Peter's house.  A church was built over the top it, which is why it looks like it is in a cave.

Peter’s house. A church was built over the top it, which is why it looks like it is in a cave.

The next day my mother-in-law woke up with a fever. She didn’t look good, but it was the Sabbath and so there wasn’t much we could do. We’re all getting ready to eat after synagogue and my wife said how her mom had taken a turn for the worse. Before I thought about it, I turned to Jesus and said, “Can you help her?”

Everyone stopped talking and just stared at me. Everyone, but Jesus. He went over rebuked the fever – just like he was telling a stray dog to get out of the house. You could have heard a fishhook drop to the ground when she got up – better than ever – and just started serving lunch. I don’t think another word came out of my mouth, but someone must have said something because after the sun went down, people came out of the woodwork bringing the sick and the possessed over for Jesus to heal them.

Remember how I said there’s always a million things going on in my mind, well, I still didn’t get it. Jesus left the next day and I went on with my life like nothing had happened.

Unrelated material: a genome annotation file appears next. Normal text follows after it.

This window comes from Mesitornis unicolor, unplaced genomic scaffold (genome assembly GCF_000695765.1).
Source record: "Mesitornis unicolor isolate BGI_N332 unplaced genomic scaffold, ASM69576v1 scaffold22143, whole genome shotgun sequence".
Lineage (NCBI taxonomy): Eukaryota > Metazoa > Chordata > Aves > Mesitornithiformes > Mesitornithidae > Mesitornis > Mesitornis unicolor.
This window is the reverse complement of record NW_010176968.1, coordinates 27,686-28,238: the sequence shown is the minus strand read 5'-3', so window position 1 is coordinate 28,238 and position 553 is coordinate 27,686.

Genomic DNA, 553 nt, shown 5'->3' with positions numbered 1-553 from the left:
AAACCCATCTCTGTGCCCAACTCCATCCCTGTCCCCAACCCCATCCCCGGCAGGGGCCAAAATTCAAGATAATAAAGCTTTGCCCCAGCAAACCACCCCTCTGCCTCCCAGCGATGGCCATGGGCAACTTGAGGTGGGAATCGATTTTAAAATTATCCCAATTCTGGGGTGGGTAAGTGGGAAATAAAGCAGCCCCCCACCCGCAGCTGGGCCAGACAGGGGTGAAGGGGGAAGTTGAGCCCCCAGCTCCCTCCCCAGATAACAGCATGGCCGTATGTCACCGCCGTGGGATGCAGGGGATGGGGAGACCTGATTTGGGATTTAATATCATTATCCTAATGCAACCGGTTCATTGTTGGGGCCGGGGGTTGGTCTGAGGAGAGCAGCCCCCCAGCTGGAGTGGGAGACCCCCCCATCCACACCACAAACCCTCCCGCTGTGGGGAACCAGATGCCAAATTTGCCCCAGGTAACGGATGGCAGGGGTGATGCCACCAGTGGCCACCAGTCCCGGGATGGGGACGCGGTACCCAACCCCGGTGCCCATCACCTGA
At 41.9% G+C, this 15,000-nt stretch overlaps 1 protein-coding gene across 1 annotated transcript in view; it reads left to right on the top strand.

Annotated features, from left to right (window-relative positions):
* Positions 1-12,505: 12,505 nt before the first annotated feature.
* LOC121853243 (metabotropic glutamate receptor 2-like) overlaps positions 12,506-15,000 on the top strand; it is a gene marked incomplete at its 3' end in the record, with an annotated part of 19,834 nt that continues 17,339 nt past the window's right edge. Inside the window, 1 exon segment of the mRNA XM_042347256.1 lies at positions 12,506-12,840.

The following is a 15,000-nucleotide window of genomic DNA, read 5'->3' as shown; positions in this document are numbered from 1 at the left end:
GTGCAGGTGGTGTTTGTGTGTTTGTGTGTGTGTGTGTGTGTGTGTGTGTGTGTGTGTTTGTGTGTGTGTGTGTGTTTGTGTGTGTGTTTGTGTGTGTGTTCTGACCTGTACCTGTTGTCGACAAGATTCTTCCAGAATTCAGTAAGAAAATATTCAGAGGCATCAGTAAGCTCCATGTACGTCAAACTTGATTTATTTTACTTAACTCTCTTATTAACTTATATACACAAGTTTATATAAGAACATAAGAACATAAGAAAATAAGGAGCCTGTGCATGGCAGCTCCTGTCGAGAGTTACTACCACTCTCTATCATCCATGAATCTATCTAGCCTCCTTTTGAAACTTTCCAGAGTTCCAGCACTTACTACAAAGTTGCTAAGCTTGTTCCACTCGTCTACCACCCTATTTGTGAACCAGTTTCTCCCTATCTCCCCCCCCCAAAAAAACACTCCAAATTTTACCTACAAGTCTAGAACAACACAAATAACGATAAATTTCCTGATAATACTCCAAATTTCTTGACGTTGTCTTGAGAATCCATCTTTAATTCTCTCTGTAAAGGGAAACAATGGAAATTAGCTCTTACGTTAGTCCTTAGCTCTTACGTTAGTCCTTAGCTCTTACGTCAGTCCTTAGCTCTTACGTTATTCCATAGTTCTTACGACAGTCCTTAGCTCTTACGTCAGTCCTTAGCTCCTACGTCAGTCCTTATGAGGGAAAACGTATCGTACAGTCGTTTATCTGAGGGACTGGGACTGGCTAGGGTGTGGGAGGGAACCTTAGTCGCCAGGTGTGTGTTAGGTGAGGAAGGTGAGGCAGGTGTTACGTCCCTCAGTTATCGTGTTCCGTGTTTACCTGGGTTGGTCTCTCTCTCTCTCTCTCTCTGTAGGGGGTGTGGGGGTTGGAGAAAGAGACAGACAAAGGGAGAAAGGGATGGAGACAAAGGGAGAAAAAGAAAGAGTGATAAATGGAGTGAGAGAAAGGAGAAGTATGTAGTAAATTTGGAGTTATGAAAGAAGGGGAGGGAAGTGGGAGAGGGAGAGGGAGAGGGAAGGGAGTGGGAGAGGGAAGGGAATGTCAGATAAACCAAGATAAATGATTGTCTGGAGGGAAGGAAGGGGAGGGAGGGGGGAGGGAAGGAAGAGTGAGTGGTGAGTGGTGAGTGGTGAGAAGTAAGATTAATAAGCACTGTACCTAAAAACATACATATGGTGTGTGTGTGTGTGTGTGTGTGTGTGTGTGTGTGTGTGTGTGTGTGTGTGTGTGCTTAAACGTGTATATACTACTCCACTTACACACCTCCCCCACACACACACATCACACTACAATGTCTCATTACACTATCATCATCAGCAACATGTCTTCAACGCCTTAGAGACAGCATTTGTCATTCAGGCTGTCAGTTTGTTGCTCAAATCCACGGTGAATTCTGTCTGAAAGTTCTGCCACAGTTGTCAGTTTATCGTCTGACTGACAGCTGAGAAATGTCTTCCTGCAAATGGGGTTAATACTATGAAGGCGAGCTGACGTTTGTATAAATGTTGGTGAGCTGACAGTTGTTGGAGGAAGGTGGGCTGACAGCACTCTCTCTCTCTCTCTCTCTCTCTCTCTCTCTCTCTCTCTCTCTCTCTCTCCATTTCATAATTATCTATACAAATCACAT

Until that day.

 

When he had finished speaking, he said to Simon, “Put out into deep water, and let down the nets for a catch.” Simon answered, “Master, we’ve worked hard all night and haven’t caught anything. But because you say so, I will let down the nets.” When they had done so, they caught such a large number of fish that their nets began to break. So they signaled their partners in the other boat to come and help them, and they came and filled both boats so full that they began to sink. – Luke 5:4-7 (NIV)

 

As I said, I’m cleaning up the nets after a night of nothing when I see Jesus. I figured he’s busy and might not even remember me. He had been all over Galilee preaching and healing. But as I look up, Jesus was standing right there. He asks me if he can sit in my boat while he talks to the people. I don’t even know if I answered him but I did it. I sat there – kind of like a voyeur – as he talked. It wasn’t really for me, but I couldn’t help but to listen.

Before I knew it, Jesus is turning around and telling me to take the boat out into the deep water and let the nets out. At this point, it hits me that I’m tired from a long night and it’s starting to get hot. If we go back out, I will hardly have time to get everything cleaned up again and get dinner before I have to come back out here. Even a carpenter has to know that fish aren’t out in the heat of the day. But all I can muster is, “Master, we’ve worked hard all night and haven’t caught anything. But because you say so, I will let down the nets.”